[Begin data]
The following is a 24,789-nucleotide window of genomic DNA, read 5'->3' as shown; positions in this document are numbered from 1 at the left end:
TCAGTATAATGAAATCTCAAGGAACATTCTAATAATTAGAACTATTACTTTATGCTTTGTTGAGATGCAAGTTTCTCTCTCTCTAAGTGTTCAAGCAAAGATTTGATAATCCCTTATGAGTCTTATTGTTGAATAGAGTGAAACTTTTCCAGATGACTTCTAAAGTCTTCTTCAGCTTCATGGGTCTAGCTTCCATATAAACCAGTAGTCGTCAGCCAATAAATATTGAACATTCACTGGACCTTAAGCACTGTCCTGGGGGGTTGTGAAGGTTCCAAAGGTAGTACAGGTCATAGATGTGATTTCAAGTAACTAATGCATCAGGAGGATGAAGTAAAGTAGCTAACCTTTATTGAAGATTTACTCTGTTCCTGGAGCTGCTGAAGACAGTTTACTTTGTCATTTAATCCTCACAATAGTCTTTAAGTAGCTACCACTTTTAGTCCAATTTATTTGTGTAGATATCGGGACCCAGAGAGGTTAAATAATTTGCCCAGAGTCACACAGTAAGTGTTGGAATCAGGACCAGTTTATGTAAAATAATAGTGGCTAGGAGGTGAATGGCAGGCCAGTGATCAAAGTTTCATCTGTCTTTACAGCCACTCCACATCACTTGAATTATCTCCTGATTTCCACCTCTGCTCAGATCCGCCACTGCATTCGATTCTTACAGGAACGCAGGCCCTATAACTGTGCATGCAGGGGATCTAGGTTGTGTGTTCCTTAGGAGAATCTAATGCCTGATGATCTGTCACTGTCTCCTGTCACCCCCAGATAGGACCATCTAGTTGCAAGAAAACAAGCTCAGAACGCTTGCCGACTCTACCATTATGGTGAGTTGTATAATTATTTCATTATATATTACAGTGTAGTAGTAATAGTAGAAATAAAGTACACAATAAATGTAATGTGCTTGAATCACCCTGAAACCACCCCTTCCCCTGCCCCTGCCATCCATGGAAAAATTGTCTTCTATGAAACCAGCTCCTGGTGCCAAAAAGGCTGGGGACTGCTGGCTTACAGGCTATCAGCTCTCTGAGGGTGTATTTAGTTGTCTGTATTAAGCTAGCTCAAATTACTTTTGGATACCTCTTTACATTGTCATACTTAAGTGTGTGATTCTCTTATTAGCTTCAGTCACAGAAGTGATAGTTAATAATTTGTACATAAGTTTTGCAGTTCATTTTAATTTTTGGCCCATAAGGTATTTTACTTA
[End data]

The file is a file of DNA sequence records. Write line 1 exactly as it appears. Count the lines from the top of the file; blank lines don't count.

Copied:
The following is a 24,789-nucleotide window of genomic DNA, read 5'->3' as shown; positions in this document are numbered from 1 at the left end: